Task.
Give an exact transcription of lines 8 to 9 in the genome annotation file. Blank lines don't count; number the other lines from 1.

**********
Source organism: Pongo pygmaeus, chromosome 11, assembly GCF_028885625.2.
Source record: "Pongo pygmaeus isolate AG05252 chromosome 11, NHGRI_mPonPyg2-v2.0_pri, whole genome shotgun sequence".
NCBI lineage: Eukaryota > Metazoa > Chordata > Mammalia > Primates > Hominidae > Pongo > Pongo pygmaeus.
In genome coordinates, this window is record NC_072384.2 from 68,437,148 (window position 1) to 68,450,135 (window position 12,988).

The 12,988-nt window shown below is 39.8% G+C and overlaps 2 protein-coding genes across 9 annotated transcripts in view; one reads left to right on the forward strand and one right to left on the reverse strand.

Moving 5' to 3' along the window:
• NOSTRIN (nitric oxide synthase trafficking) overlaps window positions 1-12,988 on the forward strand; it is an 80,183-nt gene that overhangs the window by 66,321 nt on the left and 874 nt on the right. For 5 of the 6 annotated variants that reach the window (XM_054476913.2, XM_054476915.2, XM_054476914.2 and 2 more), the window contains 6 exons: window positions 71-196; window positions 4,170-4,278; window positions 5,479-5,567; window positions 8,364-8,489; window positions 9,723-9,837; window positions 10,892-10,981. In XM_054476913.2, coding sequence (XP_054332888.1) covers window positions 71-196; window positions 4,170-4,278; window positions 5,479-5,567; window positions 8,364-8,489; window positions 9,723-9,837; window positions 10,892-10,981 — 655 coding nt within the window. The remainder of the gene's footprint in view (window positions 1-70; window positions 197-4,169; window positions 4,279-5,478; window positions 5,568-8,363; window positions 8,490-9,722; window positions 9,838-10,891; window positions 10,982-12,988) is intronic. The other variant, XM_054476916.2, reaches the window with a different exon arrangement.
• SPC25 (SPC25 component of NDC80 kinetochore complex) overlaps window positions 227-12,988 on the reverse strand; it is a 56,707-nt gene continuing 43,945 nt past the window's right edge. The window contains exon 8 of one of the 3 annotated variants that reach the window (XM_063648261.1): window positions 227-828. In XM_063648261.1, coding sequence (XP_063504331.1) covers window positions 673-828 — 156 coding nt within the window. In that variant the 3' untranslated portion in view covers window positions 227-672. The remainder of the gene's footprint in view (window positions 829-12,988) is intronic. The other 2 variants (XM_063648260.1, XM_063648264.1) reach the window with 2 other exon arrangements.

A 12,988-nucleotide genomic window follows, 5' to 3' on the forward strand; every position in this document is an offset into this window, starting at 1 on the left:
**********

• SPC25 (SPC25 component of NDC80 kinetochore complex) overlaps window positions 227-12,988 on the reverse strand; it is a 56,707-nt gene continuing 43,945 nt past the window's right edge. The window contains exon 8 of one of the 3 annotated variants that reach the window (XM_063648261.1): window positions 227-828. In XM_063648261.1, coding sequence (XP_063504331.1) covers window positions 673-828 — 156 coding nt within the window. In that variant the 3' untranslated portion in view covers window positions 227-672. The remainder of the gene's footprint in view (window positions 829-12,988) is intronic. The other 2 variants (XM_063648260.1, XM_063648264.1) reach the window with 2 other exon arrangements.

A 12,988-nucleotide genomic window follows, 5' to 3' on the forward strand; every position in this document is an offset into this window, starting at 1 on the left: